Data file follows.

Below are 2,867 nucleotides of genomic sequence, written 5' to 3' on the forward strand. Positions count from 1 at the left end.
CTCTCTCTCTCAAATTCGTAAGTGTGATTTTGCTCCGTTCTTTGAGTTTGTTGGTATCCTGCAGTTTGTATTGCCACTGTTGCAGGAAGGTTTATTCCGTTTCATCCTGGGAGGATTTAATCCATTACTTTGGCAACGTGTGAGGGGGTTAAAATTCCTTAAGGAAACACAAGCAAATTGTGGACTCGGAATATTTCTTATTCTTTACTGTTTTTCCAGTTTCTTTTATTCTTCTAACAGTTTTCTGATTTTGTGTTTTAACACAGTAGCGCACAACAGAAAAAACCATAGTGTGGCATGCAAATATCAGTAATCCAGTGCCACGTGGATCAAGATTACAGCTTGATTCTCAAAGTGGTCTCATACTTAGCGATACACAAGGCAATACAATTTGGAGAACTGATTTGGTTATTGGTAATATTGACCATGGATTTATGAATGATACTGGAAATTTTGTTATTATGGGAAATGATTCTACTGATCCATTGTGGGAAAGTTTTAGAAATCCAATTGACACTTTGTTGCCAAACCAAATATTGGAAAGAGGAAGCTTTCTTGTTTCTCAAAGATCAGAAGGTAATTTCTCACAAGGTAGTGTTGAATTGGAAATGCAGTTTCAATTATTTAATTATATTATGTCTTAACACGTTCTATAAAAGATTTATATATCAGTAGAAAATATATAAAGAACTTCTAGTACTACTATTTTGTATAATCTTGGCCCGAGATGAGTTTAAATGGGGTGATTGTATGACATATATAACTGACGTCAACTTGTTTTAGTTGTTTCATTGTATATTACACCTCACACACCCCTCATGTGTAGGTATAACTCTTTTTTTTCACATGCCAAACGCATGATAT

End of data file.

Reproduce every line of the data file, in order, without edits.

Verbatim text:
Below are 2,867 nucleotides of genomic sequence, written 5' to 3' on the forward strand. Positions count from 1 at the left end.
CTCTCTCTCTCAAATTCGTAAGTGTGATTTTGCTCCGTTCTTTGAGTTTGTTGGTATCCTGCAGTTTGTATTGCCACTGTTGCAGGAAGGTTTATTCCGTTTCATCCTGGGAGGATTTAATCCATTACTTTGGCAACGTGTGAGGGGGTTAAAATTCCTTAAGGAAACACAAGCAAATTGTGGACTCGGAATATTTCTTATTCTTTACTGTTTTTCCAGTTTCTTTTATTCTTCTAACAGTTTTCTGATTTTGTGTTTTAACACAGTAGCGCACAACAGAAAAAACCATAGTGTGGCATGCAAATATCAGTAATCCAGTGCCACGTGGATCAAGATTACAGCTTGATTCTCAAAGTGGTCTCATACTTAGCGATACACAAGGCAATACAATTTGGAGAACTGATTTGGTTATTGGTAATATTGACCATGGATTTATGAATGATACTGGAAATTTTGTTATTATGGGAAATGATTCTACTGATCCATTGTGGGAAAGTTTTAGAAATCCAATTGACACTTTGTTGCCAAACCAAATATTGGAAAGAGGAAGCTTTCTTGTTTCTCAAAGATCAGAAGGTAATTTCTCACAAGGTAGTGTTGAATTGGAAATGCAGTTTCAATTATTTAATTATATTATGTCTTAACACGTTCTATAAAAGATTTATATATCAGTAGAAAATATATAAAGAACTTCTAGTACTACTATTTTGTATAATCTTGGCCCGAGATGAGTTTAAATGGGGTGATTGTATGACATATATAACTGACGTCAACTTGTTTTAGTTGTTTCATTGTATATTACACCTCACACACCCCTCATGTGTAGGTATAACTCTTTTTTTTCACATGCCAAACGCATGATAT